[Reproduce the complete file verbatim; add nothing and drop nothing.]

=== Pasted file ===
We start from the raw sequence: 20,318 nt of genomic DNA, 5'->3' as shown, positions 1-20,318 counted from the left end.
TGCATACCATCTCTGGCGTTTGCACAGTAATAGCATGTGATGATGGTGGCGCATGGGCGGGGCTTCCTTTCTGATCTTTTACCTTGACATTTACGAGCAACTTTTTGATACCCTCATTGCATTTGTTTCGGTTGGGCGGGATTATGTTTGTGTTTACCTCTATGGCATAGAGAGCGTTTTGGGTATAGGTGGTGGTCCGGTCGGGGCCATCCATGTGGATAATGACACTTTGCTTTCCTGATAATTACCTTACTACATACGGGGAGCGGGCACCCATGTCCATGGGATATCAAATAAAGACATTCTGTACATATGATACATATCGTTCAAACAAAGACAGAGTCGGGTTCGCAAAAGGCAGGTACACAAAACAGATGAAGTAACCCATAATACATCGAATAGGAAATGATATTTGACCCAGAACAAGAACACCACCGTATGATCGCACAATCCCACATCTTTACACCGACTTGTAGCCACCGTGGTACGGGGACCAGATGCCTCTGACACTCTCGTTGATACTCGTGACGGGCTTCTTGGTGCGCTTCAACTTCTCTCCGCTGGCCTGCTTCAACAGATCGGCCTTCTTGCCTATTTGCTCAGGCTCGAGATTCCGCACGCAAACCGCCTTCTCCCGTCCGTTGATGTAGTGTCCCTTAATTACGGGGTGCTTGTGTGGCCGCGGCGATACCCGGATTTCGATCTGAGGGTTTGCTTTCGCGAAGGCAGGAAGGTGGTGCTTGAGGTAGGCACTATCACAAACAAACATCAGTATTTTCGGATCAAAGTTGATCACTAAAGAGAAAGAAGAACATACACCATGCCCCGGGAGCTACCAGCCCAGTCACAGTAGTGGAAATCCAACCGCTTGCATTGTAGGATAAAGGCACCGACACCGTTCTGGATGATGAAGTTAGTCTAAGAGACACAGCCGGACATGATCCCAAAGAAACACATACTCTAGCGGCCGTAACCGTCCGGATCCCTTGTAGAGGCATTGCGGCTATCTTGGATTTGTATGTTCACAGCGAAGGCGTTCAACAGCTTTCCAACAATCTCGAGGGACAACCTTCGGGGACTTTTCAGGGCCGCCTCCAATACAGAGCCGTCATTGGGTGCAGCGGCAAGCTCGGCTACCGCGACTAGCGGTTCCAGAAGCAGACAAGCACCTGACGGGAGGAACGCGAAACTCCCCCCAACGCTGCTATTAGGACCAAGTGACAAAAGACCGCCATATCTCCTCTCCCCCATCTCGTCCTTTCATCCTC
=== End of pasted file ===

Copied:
We start from the raw sequence: 20,318 nt of genomic DNA, 5'->3' as shown, positions 1-20,318 counted from the left end.
TGCATACCATCTCTGGCGTTTGCACAGTAATAGCATGTGATGATGGTGGCGCATGGGCGGGGCTTCCTTTCTGATCTTTTACCTTGACATTTACGAGCAACTTTTTGATACCCTCATTGCATTTGTTTCGGTTGGGCGGGATTATGTTTGTGTTTACCTCTATGGCATAGAGAGCGTTTTGGGTATAGGTGGTGGTCCGGTCGGGGCCATCCATGTGGATAATGACACTTTGCTTTCCTGATAATTACCTTACTACATACGGGGAGCGGGCACCCATGTCCATGGGATATCAAATAAAGACATTCTGTACATATGATACATATCGTTCAAACAAAGACAGAGTCGGGTTCGCAAAAGGCAGGTACACAAAACAGATGAAGTAACCCATAATACATCGAATAGGAAATGATATTTGACCCAGAACAAGAACACCACCGTATGATCGCACAATCCCACATCTTTACACCGACTTGTAGCCACCGTGGTACGGGGACCAGATGCCTCTGACACTCTCGTTGATACTCGTGACGGGCTTCTTGGTGCGCTTCAACTTCTCTCCGCTGGCCTGCTTCAACAGATCGGCCTTCTTGCCTATTTGCTCAGGCTCGAGATTCCGCACGCAAACCGCCTTCTCCCGTCCGTTGATGTAGTGTCCCTTAATTACGGGGTGCTTGTGTGGCCGCGGCGATACCCGGATTTCGATCTGAGGGTTTGCTTTCGCGAAGGCAGGAAGGTGGTGCTTGAGGTAGGCACTATCACAAACAAACATCAGTATTTTCGGATCAAAGTTGATCACTAAAGAGAAAGAAGAACATACACCATGCCCCGGGAGCTACCAGCCCAGTCACAGTAGTGGAAATCCAACCGCTTGCATTGTAGGATAAAGGCACCGACACCGTTCTGGATGATGAAGTTAGTCTAAGAGACACAGCCGGACATGATCCCAAAGAAACACATACTCTAGCGGCCGTAACCGTCCGGATCCCTTGTAGAGGCATTGCGGCTATCTTGGATTTGTATGTTCACAGCGAAGGCGTTCAACAGCTTTCCAACAATCTCGAGGGACAACCTTCGGGGACTTTTCAGGGCCGCCTCCAATACAGAGCCGTCATTGGGTGCAGCGGCAAGCTCGGCTACCGCGACTAGCGGTTCCAGAAGCAGACAAGCACCTGACGGGAGGAACGCGAAACTCCCCCCAACGCTGCTATTAGGACCAAGTGACAAAAGACCGCCATATCTCCTCTCCCCCATCTCGTCCTTTCATCCTC